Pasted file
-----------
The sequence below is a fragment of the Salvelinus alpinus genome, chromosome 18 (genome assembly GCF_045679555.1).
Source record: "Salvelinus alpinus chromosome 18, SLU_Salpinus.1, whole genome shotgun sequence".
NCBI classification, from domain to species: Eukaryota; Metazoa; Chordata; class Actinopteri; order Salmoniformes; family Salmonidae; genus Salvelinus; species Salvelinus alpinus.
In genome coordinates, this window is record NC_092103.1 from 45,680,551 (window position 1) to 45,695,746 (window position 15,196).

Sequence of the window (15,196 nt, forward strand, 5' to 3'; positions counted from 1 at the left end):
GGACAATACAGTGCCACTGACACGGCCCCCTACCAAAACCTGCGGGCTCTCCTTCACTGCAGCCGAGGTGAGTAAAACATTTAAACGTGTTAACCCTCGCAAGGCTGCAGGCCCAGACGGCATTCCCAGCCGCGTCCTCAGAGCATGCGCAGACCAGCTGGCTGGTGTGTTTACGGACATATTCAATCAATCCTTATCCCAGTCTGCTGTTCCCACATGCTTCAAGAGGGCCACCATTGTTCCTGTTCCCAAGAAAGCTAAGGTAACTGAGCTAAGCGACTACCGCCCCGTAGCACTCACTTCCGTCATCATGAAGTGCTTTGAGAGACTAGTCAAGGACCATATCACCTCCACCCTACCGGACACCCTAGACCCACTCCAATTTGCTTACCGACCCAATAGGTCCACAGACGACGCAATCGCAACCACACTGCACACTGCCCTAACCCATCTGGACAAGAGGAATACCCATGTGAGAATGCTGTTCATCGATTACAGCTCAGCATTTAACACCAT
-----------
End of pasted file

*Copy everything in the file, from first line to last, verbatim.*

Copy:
The sequence below is a fragment of the Salvelinus alpinus genome, chromosome 18 (genome assembly GCF_045679555.1).
Source record: "Salvelinus alpinus chromosome 18, SLU_Salpinus.1, whole genome shotgun sequence".
NCBI classification, from domain to species: Eukaryota; Metazoa; Chordata; class Actinopteri; order Salmoniformes; family Salmonidae; genus Salvelinus; species Salvelinus alpinus.
In genome coordinates, this window is record NC_092103.1 from 45,680,551 (window position 1) to 45,695,746 (window position 15,196).

Sequence of the window (15,196 nt, forward strand, 5' to 3'; positions counted from 1 at the left end):
GGACAATACAGTGCCACTGACACGGCCCCCTACCAAAACCTGCGGGCTCTCCTTCACTGCAGCCGAGGTGAGTAAAACATTTAAACGTGTTAACCCTCGCAAGGCTGCAGGCCCAGACGGCATTCCCAGCCGCGTCCTCAGAGCATGCGCAGACCAGCTGGCTGGTGTGTTTACGGACATATTCAATCAATCCTTATCCCAGTCTGCTGTTCCCACATGCTTCAAGAGGGCCACCATTGTTCCTGTTCCCAAGAAAGCTAAGGTAACTGAGCTAAGCGACTACCGCCCCGTAGCACTCACTTCCGTCATCATGAAGTGCTTTGAGAGACTAGTCAAGGACCATATCACCTCCACCCTACCGGACACCCTAGACCCACTCCAATTTGCTTACCGACCCAATAGGTCCACAGACGACGCAATCGCAACCACACTGCACACTGCCCTAACCCATCTGGACAAGAGGAATACCCATGTGAGAATGCTGTTCATCGATTACAGCTCAGCATTTAACACCAT